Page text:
July 26, 2011
With over 48 hours of video uploaded to YouTube every minute, the content is becoming unwieldy. Speaking on a panel at Chicago’s TechWeek on Saturday, YouTube’s head of news and politics Steve Grove explained how YouTube is trying to organize the clutter–including YouTube Trends, which aggregates popular videos.
“We think this could become the YouTube homepage,” announced Grove, noting that YouTube Trends currently lives on Blogger. The blog-format site also features “4 at 4,” four hot videos posted at 4 a.m. and 4 p.m. and available by email. Grove said that “4 at 4” is interesting for everyone but designed for TV producers.
This is only one of the ways YouTube is targeting the media. While the 2008 CNN-YouTube presidential debates helped every day citizens participate in politics, YouTube has launched various initiatives that help everyone participate in news–or, more accurately, that provide needed content to understaffed and underfunded news organizations.
To make newsworthy videos easier to find, CitizenTube aggregates content on current events, like the Mumbai bombings in July. As part of this “B2B play,” Grove said, YouTube encourages users to tag videos by location.
A YouTube guide for media recommends that reporters browse the most-viewed videos on YouTube Charts. In a lull, these videos could spur a humorous story on the latest viral sensation. Or, YouTube could function as a public opinion forum, “a whole other layer of man-on-the-street perspectives,” explained Grove. In other words, whereas reporters would usually hit the streets to understand the public’s perspective, they could instead search YouTube and find videos, like tributes to the late Amy Winehouse.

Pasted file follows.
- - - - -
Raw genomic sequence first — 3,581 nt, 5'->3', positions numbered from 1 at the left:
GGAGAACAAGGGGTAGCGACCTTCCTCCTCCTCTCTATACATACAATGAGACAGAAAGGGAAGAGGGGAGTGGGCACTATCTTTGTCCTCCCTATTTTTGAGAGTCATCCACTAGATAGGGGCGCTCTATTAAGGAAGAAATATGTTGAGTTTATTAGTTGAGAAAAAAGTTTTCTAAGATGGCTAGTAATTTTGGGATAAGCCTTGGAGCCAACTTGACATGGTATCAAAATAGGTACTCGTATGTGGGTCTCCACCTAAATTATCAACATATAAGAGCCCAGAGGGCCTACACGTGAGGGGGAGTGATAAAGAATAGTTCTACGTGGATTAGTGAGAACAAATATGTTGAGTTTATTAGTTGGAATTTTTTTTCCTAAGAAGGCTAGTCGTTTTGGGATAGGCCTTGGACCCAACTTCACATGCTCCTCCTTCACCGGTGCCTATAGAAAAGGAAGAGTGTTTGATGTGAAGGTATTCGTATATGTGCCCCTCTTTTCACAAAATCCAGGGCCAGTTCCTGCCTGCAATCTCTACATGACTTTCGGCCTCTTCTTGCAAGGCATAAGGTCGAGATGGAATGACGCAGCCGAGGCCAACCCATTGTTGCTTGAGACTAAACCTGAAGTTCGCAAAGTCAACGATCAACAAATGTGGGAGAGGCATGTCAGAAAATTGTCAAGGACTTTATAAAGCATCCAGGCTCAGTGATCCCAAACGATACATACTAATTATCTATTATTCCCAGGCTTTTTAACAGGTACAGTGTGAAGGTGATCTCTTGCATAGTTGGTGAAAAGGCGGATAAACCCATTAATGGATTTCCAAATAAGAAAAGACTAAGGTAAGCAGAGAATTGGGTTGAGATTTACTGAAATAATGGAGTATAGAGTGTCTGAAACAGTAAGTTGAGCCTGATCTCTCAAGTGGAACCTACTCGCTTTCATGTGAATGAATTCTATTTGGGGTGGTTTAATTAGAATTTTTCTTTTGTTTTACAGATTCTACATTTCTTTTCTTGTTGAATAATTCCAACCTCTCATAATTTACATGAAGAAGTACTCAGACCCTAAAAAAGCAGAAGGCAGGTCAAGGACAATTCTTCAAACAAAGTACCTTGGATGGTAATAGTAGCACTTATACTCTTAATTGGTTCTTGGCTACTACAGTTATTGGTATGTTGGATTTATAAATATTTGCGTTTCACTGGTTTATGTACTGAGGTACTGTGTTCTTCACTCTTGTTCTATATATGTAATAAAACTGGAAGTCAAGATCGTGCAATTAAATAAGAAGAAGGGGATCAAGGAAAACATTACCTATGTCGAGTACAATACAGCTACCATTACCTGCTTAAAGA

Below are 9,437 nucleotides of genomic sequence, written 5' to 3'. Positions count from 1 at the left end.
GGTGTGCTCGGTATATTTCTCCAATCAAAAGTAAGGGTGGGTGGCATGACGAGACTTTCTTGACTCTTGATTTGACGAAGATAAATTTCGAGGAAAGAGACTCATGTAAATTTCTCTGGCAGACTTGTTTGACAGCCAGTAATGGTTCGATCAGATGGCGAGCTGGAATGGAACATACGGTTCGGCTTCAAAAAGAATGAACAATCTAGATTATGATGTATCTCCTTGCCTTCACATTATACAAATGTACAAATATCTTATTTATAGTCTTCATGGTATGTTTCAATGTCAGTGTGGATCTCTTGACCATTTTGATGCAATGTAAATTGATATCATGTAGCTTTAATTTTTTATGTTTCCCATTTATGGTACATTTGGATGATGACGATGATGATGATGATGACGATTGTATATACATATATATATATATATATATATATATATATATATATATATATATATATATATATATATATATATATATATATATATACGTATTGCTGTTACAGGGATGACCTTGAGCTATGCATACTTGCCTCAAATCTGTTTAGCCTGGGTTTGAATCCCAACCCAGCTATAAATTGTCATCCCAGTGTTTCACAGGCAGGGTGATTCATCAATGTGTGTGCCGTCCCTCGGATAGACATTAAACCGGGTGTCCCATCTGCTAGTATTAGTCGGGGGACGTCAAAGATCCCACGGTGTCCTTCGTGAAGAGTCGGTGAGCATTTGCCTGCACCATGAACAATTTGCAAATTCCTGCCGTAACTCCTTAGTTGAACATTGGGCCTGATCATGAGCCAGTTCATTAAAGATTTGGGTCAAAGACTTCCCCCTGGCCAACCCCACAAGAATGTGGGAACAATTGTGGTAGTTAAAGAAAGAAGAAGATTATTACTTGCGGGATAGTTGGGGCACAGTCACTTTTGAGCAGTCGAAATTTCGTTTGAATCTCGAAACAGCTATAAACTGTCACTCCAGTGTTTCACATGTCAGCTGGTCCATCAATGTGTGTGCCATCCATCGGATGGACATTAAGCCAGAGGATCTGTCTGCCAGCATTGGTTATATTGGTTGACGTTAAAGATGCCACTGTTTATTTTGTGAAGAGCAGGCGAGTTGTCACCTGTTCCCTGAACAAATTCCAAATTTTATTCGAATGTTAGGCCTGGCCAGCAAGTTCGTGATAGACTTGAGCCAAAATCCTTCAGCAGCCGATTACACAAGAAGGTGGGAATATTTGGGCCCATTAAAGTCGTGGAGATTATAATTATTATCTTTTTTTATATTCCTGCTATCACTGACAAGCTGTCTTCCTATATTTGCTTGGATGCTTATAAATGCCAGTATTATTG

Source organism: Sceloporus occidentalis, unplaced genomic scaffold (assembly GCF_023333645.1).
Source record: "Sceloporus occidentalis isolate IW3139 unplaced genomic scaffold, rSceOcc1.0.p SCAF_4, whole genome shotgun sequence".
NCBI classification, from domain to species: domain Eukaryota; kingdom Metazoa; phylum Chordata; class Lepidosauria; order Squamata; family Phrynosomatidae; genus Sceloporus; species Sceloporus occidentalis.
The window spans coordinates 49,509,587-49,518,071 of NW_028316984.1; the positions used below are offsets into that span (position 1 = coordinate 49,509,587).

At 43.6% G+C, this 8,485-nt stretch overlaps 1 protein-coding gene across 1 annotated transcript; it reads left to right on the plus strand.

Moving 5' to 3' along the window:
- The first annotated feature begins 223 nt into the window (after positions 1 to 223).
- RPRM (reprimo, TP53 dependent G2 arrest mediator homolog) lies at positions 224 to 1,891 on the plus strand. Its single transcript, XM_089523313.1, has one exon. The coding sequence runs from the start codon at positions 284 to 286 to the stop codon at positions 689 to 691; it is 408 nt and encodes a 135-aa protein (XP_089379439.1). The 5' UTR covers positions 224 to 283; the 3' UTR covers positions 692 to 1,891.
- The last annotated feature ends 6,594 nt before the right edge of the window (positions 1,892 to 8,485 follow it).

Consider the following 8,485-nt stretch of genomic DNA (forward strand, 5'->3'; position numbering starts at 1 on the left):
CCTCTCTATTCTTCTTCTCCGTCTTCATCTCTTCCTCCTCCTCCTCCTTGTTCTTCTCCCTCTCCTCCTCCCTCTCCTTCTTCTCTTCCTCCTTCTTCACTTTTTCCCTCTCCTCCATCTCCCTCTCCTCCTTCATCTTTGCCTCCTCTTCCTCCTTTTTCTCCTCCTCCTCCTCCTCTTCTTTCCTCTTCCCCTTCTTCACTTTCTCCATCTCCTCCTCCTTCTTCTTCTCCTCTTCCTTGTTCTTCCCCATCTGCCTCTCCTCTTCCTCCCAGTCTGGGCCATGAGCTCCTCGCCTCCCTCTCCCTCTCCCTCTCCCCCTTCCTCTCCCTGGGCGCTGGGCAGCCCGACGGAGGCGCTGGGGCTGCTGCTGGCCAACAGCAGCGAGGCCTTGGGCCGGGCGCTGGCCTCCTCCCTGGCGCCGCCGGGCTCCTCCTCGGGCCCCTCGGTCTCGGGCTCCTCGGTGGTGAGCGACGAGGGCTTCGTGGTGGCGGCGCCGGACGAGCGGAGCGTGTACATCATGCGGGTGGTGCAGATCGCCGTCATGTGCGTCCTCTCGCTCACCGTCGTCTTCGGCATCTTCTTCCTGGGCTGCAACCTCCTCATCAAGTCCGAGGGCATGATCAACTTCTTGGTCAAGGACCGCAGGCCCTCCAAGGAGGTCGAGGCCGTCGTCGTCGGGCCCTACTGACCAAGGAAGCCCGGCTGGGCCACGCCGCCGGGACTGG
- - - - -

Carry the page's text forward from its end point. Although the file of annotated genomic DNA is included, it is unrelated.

If reporters don’t want to comb through YouTube videos, there’s also YouTube Direct: a video platform integrated on their site to solicit citizen reporting, which has been used by media including the Huffington Post and Al Jazeera.
While these options can provide needed content, the accuracy of that content is more uncertain–reporters don’t know whether the video was filmed years ago or in a different location, or whether it’s been edited. And with strict deadlines, they don’t always have much time to verify. I think the best result might be media leveraging YouTube to find regular, trusted freelance contributors.
Whatever role YouTube ends up playing in the news, changes are clearly in the works for viewers–keep an eye on the homepage.
Photo of Steve Grove by Michael O’Donnell.
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